Mormaer Donnchad II
, (1154 - 1204) anglicized as Duncan
, succeeded his father Donnchad I
as a child. As a child of the previous Mormaer, he was entitled to succeed his father through primogeniture
, but not to lead his kin-group
, Clann MacDuib
. That probably fell to his cousin, Aed mac Gille Míchéil. Like previous Mormaers of Fife, Donnchad II was appointed Justiciar of Scotia
North of the Forth
). Donnchad's minority also meant that Ferchar
, Mormaer of Strathearn
, took supreme place as head of the Gaelic
nobility and guide for the boy-king Máel Coluim IV
The scholar Geoffrey Barrow suggests that it was during Donnchad's tenure that Beinn MacDuibh took its names, i.e. when Donnchad II acquired land in that area (Barrow, 1980, 86). Donnchad, like other Mormaers of Fife, kept in close association with the king. His name is recorded, among other places, in a charter granted to the priory on the Isle of May.
Donnchad's person was required to be a hostage following the defeat of William the Lion and the Treaty of Falaise, although in fact he certainly sent someone else in his place. (Barrow, 2003, 106).
He married Ada (Ela/Hela), who may have been the half sister of King Máel Coluim IV by his father Henry of Scotland, some sources may claim she was his niece. Máel Coluim IV's father Henry of Scotland is believed to have had children prior to his marriage. Donnchad II had three sons, Mael Coluim, Donnchad, and Dabíd (Malcolm, Duncan, and David), two notably named for the Scottish Kings. He had a fourth child, a daughter, whose name is unknown. The Earl's of Fife are considered important allies of the Scottish royals from King Dabid I onward. In 1152, on the death of Scottish King Dabid I's son Henry of Scotland, Donnchad I had escorted Máel Coluim IV, introducing him as the royal heir.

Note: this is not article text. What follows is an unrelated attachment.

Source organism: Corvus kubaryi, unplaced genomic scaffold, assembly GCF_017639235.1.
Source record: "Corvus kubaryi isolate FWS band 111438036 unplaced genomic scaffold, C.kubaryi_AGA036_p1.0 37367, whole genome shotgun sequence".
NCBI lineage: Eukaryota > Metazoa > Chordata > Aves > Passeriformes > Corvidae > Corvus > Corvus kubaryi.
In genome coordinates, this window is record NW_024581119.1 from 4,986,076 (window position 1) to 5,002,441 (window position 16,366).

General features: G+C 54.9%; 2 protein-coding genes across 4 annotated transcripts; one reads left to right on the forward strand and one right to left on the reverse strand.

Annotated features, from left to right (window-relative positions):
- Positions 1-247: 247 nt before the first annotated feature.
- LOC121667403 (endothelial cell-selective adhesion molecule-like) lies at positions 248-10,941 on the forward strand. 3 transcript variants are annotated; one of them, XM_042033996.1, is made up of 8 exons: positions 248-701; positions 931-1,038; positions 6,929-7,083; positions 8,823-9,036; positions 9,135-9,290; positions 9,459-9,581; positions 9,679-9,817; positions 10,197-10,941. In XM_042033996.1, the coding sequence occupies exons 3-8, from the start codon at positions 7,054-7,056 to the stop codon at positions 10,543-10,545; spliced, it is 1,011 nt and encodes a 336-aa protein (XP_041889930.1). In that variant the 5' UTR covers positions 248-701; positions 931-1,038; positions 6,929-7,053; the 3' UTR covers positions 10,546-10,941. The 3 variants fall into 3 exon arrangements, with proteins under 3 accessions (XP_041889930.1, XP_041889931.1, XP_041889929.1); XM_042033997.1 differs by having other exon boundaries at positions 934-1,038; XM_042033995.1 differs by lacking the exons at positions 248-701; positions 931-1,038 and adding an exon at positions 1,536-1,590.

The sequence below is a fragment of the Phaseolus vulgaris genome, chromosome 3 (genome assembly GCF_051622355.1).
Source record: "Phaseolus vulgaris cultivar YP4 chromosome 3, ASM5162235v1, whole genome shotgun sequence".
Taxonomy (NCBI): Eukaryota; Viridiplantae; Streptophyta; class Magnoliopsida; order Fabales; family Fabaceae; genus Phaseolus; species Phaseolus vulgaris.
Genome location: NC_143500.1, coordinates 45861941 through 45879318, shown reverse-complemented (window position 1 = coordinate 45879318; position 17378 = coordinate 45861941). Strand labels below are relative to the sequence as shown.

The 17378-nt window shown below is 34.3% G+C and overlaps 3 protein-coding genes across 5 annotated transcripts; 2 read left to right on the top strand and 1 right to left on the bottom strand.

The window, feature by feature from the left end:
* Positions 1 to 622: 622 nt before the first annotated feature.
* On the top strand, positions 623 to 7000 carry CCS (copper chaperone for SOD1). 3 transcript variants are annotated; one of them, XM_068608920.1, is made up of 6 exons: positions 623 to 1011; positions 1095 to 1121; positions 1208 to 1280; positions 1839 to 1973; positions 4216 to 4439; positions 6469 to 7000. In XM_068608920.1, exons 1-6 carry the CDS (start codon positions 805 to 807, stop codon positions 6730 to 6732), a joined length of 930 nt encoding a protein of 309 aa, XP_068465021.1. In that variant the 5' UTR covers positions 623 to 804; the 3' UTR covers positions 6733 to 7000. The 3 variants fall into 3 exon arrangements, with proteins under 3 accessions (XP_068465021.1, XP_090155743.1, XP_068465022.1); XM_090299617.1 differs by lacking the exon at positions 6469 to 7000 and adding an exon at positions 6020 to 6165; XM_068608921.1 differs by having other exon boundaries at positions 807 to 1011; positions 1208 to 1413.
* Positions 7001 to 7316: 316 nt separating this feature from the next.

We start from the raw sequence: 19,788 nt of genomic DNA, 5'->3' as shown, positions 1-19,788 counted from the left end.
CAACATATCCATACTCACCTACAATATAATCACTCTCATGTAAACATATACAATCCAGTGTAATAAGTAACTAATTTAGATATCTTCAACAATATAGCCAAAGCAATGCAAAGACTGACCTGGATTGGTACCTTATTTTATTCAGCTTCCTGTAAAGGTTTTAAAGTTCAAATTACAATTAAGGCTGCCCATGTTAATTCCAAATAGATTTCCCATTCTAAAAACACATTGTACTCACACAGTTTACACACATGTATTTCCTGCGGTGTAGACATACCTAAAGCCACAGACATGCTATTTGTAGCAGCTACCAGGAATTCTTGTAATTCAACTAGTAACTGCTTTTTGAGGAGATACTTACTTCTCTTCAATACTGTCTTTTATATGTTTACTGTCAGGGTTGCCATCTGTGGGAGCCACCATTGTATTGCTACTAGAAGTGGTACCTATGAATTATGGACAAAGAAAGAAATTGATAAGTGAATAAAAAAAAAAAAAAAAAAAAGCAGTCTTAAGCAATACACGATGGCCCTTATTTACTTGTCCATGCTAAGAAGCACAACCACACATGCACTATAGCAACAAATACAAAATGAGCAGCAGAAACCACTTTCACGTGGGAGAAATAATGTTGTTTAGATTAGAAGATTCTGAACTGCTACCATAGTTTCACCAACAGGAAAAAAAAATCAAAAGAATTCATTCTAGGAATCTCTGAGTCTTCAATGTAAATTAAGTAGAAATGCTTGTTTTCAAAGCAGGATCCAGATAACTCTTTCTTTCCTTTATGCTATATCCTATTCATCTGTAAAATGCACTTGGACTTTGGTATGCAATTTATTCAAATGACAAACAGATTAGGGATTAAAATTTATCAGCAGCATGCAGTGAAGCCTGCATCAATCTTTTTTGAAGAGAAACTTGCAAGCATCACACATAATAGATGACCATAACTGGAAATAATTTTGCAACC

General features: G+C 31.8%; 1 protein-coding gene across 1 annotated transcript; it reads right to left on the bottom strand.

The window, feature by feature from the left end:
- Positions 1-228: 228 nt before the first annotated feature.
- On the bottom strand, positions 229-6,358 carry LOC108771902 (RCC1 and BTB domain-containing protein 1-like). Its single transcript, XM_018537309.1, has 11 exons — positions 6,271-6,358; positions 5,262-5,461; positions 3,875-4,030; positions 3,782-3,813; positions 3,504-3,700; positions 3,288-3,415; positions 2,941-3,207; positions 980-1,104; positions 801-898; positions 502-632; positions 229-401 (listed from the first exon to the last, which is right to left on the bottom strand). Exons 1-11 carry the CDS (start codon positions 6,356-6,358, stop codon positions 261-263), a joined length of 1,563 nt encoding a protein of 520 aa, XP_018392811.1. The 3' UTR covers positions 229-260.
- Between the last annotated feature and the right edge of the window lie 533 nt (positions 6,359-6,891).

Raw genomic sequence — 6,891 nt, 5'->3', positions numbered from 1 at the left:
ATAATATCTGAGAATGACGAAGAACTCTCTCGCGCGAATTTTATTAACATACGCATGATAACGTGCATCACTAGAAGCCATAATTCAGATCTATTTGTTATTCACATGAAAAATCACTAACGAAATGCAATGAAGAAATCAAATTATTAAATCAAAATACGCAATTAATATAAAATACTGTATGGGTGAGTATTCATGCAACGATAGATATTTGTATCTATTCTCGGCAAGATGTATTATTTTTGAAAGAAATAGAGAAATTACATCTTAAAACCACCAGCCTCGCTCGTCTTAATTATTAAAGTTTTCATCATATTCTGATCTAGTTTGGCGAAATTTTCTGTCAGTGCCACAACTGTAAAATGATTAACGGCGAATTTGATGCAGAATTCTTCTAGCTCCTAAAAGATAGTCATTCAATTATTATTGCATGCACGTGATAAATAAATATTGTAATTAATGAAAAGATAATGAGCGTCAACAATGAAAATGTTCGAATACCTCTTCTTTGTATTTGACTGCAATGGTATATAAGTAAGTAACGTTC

His son Máel Coluim succeeded him in 1204.
- Bannerman, John, "MacDuff of Fife," in A. Grant & K.Stringer (eds.) Medieval Scotland: Crown, Lordship and Community, Essays Presented to G.W.S. Barrow, (Edinburgh, 1993), pp.20-38
- Barrow, G.W.S., The Anglo-Norman Era in Scottish History, (Oxford, 1980).
- Barrow, G.W.S. Earl's of Fife in the 12th Century, (Proceedings of the Society of Antiquaries of Scotland, 1952-53), pp. 51-61.
- Barrow, G.W.S., The Kingdom of the Scots: Government, Church and Society from the Eleventh to the Fourteenth Century, (Edinburgh, 2003)
- Paul, Sir James Balfour (ed.), Wood’s Edition of David Douglas’s Scots Peerage (Edinburgh, 1907).